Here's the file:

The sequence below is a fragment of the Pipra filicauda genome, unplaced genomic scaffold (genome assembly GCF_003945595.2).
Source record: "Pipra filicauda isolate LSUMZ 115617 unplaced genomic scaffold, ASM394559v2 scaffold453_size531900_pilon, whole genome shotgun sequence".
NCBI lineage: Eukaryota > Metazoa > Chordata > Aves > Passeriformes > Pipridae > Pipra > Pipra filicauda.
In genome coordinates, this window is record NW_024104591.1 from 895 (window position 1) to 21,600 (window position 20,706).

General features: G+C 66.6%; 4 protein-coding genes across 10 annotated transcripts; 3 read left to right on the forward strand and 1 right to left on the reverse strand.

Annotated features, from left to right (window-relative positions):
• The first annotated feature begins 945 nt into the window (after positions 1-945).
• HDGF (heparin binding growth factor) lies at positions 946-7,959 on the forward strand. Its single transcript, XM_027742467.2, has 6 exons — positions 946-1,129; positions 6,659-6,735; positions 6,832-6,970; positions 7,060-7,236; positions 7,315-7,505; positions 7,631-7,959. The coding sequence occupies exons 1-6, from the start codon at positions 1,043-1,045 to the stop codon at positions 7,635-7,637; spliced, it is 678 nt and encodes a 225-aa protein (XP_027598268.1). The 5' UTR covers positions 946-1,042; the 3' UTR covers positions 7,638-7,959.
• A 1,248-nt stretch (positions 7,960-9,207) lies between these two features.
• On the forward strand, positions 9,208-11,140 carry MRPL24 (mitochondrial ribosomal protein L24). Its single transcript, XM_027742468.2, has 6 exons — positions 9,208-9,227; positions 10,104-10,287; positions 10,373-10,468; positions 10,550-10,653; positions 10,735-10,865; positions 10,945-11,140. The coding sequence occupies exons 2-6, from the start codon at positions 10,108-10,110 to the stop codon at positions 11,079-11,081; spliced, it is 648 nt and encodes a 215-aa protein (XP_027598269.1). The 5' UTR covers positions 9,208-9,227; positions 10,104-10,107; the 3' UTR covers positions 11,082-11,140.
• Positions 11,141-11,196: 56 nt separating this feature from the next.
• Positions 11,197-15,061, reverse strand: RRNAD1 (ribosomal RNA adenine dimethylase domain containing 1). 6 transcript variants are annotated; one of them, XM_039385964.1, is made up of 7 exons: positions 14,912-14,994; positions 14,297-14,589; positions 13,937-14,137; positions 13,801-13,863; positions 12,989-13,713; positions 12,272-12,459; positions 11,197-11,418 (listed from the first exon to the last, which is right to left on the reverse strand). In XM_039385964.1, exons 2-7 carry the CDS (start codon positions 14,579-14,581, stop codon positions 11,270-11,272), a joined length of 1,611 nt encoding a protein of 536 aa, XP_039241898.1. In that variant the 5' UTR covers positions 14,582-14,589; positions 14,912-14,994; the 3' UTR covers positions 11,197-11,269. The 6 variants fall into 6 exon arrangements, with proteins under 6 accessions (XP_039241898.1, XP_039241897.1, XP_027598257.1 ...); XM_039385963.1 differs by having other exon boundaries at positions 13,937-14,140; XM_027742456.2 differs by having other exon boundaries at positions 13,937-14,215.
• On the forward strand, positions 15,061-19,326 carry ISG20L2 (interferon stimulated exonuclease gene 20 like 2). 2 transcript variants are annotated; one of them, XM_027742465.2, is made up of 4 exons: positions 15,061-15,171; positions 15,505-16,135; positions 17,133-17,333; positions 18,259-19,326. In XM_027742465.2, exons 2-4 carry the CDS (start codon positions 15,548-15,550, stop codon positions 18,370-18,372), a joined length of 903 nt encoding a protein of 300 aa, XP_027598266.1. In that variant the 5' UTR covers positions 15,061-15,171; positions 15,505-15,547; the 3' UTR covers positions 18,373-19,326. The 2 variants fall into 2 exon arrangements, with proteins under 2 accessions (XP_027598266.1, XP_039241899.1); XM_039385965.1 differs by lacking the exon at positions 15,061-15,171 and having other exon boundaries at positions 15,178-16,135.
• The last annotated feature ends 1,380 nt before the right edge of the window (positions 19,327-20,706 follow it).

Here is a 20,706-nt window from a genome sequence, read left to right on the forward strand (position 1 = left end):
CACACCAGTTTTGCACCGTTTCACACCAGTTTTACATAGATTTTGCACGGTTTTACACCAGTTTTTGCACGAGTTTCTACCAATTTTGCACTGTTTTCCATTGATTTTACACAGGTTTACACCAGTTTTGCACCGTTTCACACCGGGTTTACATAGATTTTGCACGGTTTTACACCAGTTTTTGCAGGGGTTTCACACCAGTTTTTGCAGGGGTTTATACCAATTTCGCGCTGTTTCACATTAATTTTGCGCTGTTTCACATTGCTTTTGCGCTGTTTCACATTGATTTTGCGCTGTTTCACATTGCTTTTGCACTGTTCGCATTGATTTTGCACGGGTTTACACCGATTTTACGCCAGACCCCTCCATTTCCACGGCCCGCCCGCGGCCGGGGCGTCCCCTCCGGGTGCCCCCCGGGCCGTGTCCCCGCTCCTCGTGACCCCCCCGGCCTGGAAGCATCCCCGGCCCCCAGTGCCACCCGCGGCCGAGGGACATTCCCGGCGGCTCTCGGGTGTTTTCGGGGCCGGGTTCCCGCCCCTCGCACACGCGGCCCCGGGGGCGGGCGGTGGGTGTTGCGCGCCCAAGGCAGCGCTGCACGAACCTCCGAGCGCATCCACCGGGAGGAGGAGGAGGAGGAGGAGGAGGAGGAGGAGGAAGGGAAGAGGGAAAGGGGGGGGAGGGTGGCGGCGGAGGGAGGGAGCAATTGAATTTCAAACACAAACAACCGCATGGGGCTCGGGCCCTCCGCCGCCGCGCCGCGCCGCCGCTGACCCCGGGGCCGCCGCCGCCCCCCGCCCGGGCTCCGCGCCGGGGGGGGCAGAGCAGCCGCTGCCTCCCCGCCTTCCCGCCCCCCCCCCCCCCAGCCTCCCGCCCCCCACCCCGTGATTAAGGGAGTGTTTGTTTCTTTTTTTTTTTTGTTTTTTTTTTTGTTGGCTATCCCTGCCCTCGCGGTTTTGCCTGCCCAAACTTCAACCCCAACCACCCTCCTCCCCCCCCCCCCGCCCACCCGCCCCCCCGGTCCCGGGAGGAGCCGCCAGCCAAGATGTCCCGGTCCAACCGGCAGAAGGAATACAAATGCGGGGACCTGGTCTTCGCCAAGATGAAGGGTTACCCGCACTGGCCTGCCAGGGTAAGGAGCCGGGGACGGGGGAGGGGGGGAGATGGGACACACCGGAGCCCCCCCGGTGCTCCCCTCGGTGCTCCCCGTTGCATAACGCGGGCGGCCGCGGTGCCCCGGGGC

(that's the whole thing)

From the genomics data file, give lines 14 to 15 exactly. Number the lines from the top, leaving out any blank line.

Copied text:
• The last annotated feature ends 1,380 nt before the right edge of the window (positions 19,327-20,706 follow it).

Here is a 20,706-nt window from a genome sequence, read left to right on the forward strand (position 1 = left end):